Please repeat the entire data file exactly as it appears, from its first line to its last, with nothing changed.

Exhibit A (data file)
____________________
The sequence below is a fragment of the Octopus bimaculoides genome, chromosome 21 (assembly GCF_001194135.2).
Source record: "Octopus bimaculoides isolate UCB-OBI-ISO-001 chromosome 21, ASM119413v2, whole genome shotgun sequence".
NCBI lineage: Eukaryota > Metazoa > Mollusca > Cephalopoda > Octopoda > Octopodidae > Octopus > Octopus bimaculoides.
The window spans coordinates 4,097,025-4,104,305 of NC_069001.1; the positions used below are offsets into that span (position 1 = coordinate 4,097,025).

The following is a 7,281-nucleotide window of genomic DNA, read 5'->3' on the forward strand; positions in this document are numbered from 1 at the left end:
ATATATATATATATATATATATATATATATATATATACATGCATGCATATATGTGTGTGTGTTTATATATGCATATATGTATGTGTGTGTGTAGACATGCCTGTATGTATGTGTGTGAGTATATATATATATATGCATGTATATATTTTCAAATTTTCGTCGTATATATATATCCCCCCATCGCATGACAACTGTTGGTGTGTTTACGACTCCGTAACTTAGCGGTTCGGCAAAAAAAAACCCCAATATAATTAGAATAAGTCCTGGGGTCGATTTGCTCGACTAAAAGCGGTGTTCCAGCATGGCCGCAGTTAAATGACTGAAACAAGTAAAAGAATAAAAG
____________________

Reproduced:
The sequence below is a fragment of the Octopus bimaculoides genome, chromosome 21 (assembly GCF_001194135.2).
Source record: "Octopus bimaculoides isolate UCB-OBI-ISO-001 chromosome 21, ASM119413v2, whole genome shotgun sequence".
NCBI lineage: Eukaryota > Metazoa > Mollusca > Cephalopoda > Octopoda > Octopodidae > Octopus > Octopus bimaculoides.
The window spans coordinates 4,097,025-4,104,305 of NC_069001.1; the positions used below are offsets into that span (position 1 = coordinate 4,097,025).

The following is a 7,281-nucleotide window of genomic DNA, read 5'->3' on the forward strand; positions in this document are numbered from 1 at the left end:
ATATATATATATATATATATATATATATATATATATACATGCATGCATATATGTGTGTGTGTTTATATATGCATATATGTATGTGTGTGTGTAGACATGCCTGTATGTATGTGTGTGAGTATATATATATATATGCATGTATATATTTTCAAATTTTCGTCGTATATATATATCCCCCCATCGCATGACAACTGTTGGTGTGTTTACGACTCCGTAACTTAGCGGTTCGGCAAAAAAAAACCCCAATATAATTAGAATAAGTCCTGGGGTCGATTTGCTCGACTAAAAGCGGTGTTCCAGCATGGCCGCAGTTAAATGACTGAAACAAGTAAAAGAATAAAAG